The Moment My Taste Buds Came Alive

Rachel's school photos minus the year at Erehwon!I have always enjoyed food—and food is certainly a topic that fits into many of my memories of childhood. I indeed baked a lot as a little girl (see Ode to Baking Chocolate Chip Cookies) and I cooked many of our family’s meals. But I don’t think as a kid that I would have ever called myself a foodie (though the trendy term foodie probably didn’t exist then—maybe gourmand in that era?). Whatever you call it, I did not become one with food until I became an adult. Nonetheless, there are several events from my childhood that foretold that I would become a foodie. One in particular stands out as the moment my taste buds came alive.

Poems written at Erehwon when 10-years oldThe year was 1971 and I was 10 years old. This year was an important one for so many more reasons than my awakening to food. This was the year of many firsts: first learning some French, first reading and writing poems (see the photos of the index cards of my poems), first learning how to give back massages (I am still pretty good at that for a non-trained masseuse if I don’t say so myself), first really kissing a boy, and first riding a motorized mini-bike to name a few. This all transpired because it was the year that I went to a private “Free School” called Erehwon. Erehwon (nowhere spelled backwards) was located in a house in Princeton Junction, NJ where 50 or so children of all ages attended. The school was based on the famous Summerhill School in England,  an alternative open school where much of the learning was (and still is) experiential rather than entirely textbook trained.

Me with friends at ErehwonAlthough there was some learning of traditional materials, for me the year was a year of learning about relationships and social rules and broadening of my mind culturally. I would have remained at Erehwon for more than just one year but financially the school couldn’t make it. I wonder how I would have fared academically if I had been schooled that way until high school. When I went back to my grammar school after one year and having only missed the traditional 5th grade, it was as if I had never left and I continued to excel.

More PoemsThe day in 1971 that remains vivid to me after all these years is our trip to BAM—Brooklyn Academy of Music. Well, to be honest, it isn’t really about the show at BAM. I can’t even remember what we watched (though I think it was dance). What I remember is the drive there. We were spread across a couple of station wagons and I got to sit all the way in the back—those days many station wagons had a row of seats facing backwards. From my perch, I waved to my friends in the other car of our caravan and tried to get strangers to wave back at me as well. And most of all I remember our pre-theatre meal in lower Manhattan at an Indian restaurant. Yes, BAM is in Brooklyn, but we took a detour via the Staten Island Ferry into Manhattan for dinner before going over the Brooklyn Bridge to see the show.

Erehwon LogoI had never had Indian food before and I can almost conjure the experience of my first whiff of the aromatic surroundings in that restaurant. I remember the miraculous moment that I ate a piece of lamb in a creamy orange sauce (I am guessing now that I know Indian food that it was probably Lamb Korma). It was amazing! I didn’t know food could be so rich in depth in flavor and color and aroma. I was in a trance and that probably explains why the rest of the evening is barely observable in my memory. From that day on, I have been trying to recreate the experience of my taste buds dancing and singing and coming alive! I’ve had a lot of success finding divine eating moments in my life since then and I remember many of them. But none are as profound as the moment my taste buds came alive when I was just a sweet young girl coming alive to all the wonders of the world during 1971.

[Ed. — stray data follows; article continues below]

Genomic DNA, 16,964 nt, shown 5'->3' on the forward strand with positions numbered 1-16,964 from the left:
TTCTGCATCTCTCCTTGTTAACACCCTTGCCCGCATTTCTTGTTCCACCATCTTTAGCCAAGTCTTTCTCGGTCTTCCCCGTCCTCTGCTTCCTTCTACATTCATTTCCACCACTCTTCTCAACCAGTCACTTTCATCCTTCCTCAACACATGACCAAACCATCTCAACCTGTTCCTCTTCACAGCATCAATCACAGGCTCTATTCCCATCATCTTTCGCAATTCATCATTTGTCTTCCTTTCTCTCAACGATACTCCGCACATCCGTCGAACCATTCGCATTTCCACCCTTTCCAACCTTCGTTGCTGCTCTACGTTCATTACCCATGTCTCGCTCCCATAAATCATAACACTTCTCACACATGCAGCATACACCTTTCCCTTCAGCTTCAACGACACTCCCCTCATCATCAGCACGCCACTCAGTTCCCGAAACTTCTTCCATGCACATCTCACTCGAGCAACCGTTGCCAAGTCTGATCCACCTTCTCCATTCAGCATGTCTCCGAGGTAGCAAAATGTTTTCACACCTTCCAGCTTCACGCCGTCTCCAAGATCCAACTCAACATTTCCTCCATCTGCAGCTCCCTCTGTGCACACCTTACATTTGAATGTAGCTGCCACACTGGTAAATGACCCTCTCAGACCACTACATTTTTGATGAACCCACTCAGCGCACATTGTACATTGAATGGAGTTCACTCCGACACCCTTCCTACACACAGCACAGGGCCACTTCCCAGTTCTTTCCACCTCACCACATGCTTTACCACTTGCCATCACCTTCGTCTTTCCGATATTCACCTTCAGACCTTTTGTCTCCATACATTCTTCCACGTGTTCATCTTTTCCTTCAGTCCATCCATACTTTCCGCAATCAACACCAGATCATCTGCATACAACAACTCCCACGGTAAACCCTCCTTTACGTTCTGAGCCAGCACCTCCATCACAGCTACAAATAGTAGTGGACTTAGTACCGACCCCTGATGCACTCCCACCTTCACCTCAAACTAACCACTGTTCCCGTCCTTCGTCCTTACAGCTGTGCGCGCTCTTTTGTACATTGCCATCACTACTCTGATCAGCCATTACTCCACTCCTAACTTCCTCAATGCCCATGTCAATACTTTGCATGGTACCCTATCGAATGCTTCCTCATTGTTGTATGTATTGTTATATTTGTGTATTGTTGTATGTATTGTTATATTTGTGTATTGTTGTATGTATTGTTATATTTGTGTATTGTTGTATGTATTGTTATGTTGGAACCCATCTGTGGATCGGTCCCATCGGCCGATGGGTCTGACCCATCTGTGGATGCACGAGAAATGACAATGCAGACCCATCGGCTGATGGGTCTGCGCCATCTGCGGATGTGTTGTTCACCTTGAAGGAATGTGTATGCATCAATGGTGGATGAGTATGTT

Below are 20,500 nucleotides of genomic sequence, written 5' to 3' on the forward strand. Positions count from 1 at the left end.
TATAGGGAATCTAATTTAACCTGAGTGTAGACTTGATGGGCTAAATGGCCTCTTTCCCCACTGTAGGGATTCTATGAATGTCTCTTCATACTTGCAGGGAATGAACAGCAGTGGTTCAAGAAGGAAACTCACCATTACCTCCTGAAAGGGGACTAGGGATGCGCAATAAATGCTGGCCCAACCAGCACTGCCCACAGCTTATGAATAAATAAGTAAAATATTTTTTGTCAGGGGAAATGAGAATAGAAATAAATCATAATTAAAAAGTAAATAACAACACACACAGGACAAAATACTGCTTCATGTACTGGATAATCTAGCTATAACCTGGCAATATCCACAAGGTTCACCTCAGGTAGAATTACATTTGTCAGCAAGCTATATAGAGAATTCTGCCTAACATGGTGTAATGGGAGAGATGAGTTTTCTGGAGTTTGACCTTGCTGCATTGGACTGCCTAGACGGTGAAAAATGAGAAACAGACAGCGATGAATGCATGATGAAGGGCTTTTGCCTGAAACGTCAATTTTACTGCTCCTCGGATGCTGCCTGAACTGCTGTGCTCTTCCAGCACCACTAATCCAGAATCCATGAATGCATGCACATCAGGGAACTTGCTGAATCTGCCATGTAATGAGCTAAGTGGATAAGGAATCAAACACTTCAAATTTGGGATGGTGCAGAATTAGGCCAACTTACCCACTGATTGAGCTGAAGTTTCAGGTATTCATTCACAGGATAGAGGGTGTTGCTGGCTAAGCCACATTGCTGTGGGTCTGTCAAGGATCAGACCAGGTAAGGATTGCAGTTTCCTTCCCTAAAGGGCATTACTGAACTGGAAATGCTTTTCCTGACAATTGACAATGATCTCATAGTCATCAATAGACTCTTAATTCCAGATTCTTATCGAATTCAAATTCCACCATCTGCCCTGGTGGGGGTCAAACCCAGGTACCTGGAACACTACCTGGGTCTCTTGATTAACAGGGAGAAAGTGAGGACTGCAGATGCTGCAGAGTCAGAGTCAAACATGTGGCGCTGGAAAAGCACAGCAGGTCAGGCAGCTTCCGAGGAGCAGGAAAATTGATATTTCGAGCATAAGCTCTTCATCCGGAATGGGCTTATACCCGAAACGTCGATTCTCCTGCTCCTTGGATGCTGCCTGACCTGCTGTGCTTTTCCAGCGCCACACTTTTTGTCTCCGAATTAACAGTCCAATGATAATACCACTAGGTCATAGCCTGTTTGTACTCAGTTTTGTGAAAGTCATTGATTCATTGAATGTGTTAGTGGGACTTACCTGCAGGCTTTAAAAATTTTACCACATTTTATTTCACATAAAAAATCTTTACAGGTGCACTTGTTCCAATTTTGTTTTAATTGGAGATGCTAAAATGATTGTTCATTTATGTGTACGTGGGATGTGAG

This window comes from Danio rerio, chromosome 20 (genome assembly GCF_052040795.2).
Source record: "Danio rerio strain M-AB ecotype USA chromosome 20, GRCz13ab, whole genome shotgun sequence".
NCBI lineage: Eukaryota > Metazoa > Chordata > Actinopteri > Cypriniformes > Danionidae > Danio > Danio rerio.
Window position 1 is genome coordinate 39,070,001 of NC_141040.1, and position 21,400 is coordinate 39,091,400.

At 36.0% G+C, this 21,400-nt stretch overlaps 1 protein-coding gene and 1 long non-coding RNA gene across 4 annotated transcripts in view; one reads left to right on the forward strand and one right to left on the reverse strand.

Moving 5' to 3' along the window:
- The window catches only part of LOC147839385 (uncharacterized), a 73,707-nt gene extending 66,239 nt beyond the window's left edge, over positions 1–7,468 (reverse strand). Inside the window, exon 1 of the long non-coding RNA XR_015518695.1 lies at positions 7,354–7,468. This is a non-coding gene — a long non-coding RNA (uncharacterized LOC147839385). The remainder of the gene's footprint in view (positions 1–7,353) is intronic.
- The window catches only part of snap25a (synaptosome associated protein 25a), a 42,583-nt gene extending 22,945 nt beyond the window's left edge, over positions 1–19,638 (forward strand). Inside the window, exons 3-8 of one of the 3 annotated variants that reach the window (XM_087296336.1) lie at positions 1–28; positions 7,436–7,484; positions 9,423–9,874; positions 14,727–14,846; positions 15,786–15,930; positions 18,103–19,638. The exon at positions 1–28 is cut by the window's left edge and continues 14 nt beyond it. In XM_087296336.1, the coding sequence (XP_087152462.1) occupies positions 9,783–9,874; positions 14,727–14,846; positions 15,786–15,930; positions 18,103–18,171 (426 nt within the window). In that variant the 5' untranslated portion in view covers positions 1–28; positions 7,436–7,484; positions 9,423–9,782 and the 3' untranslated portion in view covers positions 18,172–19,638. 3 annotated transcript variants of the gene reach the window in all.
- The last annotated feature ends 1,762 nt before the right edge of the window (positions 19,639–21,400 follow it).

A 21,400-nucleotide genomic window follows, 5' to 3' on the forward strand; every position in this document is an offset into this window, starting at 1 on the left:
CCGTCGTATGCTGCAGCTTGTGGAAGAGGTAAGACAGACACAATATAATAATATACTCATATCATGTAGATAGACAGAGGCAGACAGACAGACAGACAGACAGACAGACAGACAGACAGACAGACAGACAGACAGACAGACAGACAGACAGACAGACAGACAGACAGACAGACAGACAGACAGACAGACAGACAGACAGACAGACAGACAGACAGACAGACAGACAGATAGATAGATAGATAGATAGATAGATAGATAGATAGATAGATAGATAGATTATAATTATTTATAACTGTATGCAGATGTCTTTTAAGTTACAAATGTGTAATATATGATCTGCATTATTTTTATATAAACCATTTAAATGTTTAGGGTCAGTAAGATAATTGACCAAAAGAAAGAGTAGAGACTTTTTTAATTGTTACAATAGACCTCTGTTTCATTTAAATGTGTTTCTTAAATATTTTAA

XOXO Rachel


Relating to “Relationship”

Dad and MeThis past weekend I went to a 2-day intensive course on coaching people in relationships and my first words are “Wow!”  Now, it is certainly the case that every coaching and leadership course that I have taken from The Coaches Training Institute (CTI) or related group elicited the “Wow!” response from me. But I think this one was a different type of “Wow!”  The course was held by ORSC, an offshoot of CTI so there is some overlap in the style of training.  Lots of experiential learning, lots of immediate connection and closeness to the others in the course and lots of emotion and introspection!  But what I hadn’t really thought about so much before going to the class was that relationship is most of what life is about.  We are in relationship to our parents, children, spouse, friends, and any and all business colleagues.  And guess what, we are even in relationship to ourselves and—this might seem to be pushing it—we are in relationship with things like money, food or you name it.  So the “wow!” factor is that this course applies to all of my life and everyone’s life.

I signed up for the class because as I have been working with couples designing their wedding ceremonies, it became obvious to me that I had a wonderful opportunity to coach them about their relationship.  For over a decade I have been coaching individuals in business and life coaching.  Being a celebrant is in so many ways just an extension of my coaching work.  I already ask the couples to explore their relationship so that I can capture their connection in the written words of the ceremony.  How fortunate that I get to work with couples when they are just beginning their married life together.  My hope is that I’ll get them thinking about their relationship in a way that leads to them creating a more fulfilling life together.